If you hadn’t taken notice of the latest news regarding technology and sociology, then let me give you an update. What seemed so futuristic and beyond the scope of reality in movies like Terminator and Robocop is just one step from the front door. It is hard to get my head around it, and a bit, well, just plain scary.
The Innovation website reported an article on their page recently that was astounding. While sending robots down into mines may have the appeal of genius and making a roboarmy might be classified by some as diabolical, I won’t even mention Atlas, the untippable humanoid still under development. My focus is on mobilizing an army of nurses. This has the touch of, say, serpent or fish scales.
It is also cold. And sterile.
Perhaps that is the point. “The nurse looking after you in your twilight years could be a little different. Say hello to Nursebot, the robotic care assistant that is going to save an ageing population,” Reports Innovation.
Stanford University’s Kseniya Charova replies, “in many technologically advanced societies, people are not only living longer, but are also having fewer children. This trend has led to a disproportionately large growth rate of the elderly population relative to the labour force.”
The population numbers of old-versus-young are getting more and more unbalanced as time passes. I had already heard of the pan-ultimate gerontologic colonialism led by Germany. While some might chuckle at the idea of sending away from their homeland those with dementia or alzheimer’s, and dumping them into the Eastern Block to save dinero, stop and think about it. It is such a modern trend that they have given it a name. Quite a complicated, scientific one, too. It will surely keep most of us at bay.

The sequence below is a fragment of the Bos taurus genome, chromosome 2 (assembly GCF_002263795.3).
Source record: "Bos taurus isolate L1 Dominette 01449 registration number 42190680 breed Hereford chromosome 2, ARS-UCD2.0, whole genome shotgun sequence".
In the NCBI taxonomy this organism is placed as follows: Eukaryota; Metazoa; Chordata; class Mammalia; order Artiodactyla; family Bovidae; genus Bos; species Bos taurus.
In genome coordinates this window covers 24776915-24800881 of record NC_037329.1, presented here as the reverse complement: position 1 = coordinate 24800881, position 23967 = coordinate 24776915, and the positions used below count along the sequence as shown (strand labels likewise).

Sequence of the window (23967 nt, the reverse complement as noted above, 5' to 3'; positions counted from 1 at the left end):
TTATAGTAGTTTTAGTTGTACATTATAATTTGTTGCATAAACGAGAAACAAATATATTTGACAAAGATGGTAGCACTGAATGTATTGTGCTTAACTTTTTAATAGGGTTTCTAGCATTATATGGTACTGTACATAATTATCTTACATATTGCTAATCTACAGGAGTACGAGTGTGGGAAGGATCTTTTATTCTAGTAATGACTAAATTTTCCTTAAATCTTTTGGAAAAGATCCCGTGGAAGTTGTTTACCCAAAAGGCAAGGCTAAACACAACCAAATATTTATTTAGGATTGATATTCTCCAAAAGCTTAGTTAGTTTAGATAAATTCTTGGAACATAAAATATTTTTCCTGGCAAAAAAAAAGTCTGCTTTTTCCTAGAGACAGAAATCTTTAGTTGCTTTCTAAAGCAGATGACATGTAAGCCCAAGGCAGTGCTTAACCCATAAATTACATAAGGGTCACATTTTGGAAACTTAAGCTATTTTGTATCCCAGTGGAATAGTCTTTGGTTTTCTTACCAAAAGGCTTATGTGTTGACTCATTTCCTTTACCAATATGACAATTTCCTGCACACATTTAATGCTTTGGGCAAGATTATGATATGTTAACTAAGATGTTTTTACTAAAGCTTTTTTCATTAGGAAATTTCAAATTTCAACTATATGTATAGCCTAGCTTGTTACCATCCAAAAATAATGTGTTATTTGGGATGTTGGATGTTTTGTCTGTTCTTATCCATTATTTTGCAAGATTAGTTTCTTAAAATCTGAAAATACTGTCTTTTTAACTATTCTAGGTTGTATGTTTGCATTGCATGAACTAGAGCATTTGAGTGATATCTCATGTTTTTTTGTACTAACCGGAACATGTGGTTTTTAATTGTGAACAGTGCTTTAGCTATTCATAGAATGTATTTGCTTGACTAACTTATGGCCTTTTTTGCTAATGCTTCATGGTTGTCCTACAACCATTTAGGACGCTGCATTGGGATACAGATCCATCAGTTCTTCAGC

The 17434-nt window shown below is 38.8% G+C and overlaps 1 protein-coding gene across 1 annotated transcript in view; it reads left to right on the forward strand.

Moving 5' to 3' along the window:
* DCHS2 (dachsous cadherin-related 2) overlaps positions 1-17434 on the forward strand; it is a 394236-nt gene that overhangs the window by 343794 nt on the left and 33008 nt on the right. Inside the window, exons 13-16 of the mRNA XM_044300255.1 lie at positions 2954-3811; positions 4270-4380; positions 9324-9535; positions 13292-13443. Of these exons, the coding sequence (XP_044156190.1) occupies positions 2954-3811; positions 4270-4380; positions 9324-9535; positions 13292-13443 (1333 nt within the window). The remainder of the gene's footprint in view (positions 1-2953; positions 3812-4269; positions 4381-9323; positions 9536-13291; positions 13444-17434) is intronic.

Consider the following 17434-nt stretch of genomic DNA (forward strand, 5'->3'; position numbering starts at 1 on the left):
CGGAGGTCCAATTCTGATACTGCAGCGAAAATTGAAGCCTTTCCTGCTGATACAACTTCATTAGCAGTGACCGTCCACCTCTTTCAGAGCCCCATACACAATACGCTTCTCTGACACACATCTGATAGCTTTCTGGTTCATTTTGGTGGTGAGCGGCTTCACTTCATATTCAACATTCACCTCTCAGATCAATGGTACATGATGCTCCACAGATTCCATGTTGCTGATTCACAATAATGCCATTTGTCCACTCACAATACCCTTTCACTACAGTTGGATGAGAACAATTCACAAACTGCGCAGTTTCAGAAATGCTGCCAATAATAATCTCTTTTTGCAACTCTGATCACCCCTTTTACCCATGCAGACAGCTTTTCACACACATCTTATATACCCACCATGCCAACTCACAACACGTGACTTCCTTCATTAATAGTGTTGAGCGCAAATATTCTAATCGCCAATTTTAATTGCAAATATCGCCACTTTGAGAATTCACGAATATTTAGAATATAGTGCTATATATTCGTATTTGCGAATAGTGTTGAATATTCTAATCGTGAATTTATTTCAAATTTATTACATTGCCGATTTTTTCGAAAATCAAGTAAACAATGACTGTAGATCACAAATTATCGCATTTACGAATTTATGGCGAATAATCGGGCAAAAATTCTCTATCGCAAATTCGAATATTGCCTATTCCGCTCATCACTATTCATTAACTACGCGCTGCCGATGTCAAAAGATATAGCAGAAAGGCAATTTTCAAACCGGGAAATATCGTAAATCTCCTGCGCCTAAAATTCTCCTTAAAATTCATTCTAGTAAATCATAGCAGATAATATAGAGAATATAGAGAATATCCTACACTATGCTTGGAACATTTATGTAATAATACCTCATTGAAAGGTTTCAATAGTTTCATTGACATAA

Discard the weak and unlovely.
Germany is well aware of the insufficient numbers of nurses and health care workers. But it is not the Germans that have come up with the idea of Robocare. While they are refuted as being the best car manufacturers on the planet, some would argue and say that the Asians are their closest competition.
Which Asians in particular?
The Japanese. HStar Technologies, to be exact. If you want to place an order for a RoNA named Pearl, the window is open. Oh. RoNA is a robotic nursing assistant, of course. Pearl is “stable, highly mobile, dexterous, autonomous, bi-manual, a humanoid robotic nursing assistant, equipped with highly dexterous robotic arms of payload up to 10 lbs,” the sales brochure states.
The patient will control the nursebot with a device or tablet.
The first question I ask myself is, why am I a writer? Why did I not invent the tablet or the nursebot? Tablets, roboarmies and robonurses are sure to be a huge money making empire.
The upshot is that robots have accuracy and are already being used in the operating room, as human error is the leading cause of death on the operating table. The obvious next step would be to employ the robots at the hospital bedside. It is safer for a robot to lift a heavy patient than to risk injury to nurses, too.
The negative implications are many, though.
· The initial purchase of nursebots will be highly uneconomical
· Robonurses will put real nurses out of a job
· Mechanical devices break down and have failures
· Robots cannot read a patient or discern or make judgement calls
· If a heavy piece of machinery toppled over, it could be fatal
· Robots cannot provide human touch or human contact
· The size of the nursebot that could lift a man would have to be large
Undoubtedly, with the rise of technology and electronic capabilities, robonurses are the wave of the future. Of course, some will be in favor and some in opposition. I always wonder, though, if human emotion and psyche can keep up with technology. One final question, is Robocare really ethical?
Written by Jori Sams